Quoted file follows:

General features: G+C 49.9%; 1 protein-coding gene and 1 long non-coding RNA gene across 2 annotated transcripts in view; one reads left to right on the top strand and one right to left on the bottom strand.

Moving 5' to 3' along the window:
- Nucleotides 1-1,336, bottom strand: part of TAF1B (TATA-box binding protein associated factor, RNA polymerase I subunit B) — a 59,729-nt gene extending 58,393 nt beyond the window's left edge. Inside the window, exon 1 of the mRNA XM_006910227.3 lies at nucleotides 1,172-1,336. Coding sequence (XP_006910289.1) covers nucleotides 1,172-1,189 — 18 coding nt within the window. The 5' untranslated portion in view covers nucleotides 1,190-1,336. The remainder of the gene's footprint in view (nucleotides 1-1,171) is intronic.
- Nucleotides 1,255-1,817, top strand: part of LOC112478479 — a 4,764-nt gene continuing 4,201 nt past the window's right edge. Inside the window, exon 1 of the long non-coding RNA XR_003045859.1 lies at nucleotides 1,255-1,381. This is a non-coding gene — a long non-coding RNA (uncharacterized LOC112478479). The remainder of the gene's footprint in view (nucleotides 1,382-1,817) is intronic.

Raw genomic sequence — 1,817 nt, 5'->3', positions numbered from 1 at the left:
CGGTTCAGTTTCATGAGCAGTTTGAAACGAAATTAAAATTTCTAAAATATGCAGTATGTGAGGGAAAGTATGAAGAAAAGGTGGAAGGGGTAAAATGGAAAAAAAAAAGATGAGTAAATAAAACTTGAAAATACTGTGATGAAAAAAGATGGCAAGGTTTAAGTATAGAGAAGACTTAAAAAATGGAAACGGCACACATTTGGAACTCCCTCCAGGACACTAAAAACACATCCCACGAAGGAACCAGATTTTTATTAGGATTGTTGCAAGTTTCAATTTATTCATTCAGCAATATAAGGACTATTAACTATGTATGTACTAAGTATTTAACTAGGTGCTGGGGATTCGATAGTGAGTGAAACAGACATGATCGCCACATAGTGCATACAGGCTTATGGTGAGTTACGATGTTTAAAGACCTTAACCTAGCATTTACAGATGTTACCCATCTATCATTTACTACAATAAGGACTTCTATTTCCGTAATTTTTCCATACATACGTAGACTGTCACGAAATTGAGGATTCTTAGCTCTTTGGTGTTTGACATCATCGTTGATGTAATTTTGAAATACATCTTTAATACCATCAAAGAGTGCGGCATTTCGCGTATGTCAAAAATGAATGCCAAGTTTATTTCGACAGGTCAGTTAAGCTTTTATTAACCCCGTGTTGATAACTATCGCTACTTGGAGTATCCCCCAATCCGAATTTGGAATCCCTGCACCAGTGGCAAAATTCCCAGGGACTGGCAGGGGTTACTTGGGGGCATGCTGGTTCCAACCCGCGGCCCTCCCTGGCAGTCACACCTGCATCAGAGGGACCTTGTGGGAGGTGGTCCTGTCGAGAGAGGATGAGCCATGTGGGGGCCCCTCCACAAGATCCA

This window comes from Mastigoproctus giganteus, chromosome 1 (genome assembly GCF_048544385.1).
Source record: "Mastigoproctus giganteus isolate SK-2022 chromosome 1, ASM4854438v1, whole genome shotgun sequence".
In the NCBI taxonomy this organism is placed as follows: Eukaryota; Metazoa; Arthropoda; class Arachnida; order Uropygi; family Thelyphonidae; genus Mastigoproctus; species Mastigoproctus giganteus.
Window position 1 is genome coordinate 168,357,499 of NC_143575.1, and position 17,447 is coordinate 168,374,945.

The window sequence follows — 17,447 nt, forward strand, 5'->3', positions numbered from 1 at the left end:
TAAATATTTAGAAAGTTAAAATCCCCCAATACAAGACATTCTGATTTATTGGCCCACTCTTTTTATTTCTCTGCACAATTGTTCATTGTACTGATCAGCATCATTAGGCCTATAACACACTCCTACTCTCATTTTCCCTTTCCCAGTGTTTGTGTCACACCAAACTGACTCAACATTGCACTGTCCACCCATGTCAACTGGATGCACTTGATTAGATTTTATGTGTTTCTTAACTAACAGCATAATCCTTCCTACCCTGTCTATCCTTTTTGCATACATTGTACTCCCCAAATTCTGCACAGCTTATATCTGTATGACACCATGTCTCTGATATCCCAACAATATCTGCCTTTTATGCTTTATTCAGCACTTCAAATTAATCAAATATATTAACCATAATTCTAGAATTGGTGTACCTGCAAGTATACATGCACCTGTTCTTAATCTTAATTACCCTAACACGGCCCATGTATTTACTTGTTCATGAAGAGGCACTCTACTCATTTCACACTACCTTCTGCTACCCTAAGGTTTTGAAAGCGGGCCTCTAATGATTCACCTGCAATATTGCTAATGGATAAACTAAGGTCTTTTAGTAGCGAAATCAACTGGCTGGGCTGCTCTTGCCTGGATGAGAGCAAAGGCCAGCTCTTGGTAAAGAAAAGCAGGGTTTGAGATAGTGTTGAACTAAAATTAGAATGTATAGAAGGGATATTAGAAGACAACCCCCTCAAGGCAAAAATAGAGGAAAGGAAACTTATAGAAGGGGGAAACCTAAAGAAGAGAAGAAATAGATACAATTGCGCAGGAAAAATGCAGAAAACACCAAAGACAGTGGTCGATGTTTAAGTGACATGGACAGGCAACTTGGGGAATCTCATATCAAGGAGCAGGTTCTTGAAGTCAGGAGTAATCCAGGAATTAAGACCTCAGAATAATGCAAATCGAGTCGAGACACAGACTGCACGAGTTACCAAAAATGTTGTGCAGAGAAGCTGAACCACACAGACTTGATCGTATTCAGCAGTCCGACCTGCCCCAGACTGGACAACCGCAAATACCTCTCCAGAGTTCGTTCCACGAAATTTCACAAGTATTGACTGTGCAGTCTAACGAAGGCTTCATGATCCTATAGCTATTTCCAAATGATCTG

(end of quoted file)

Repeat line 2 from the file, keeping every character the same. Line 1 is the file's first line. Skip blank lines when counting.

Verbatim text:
Moving 5' to 3' along the window: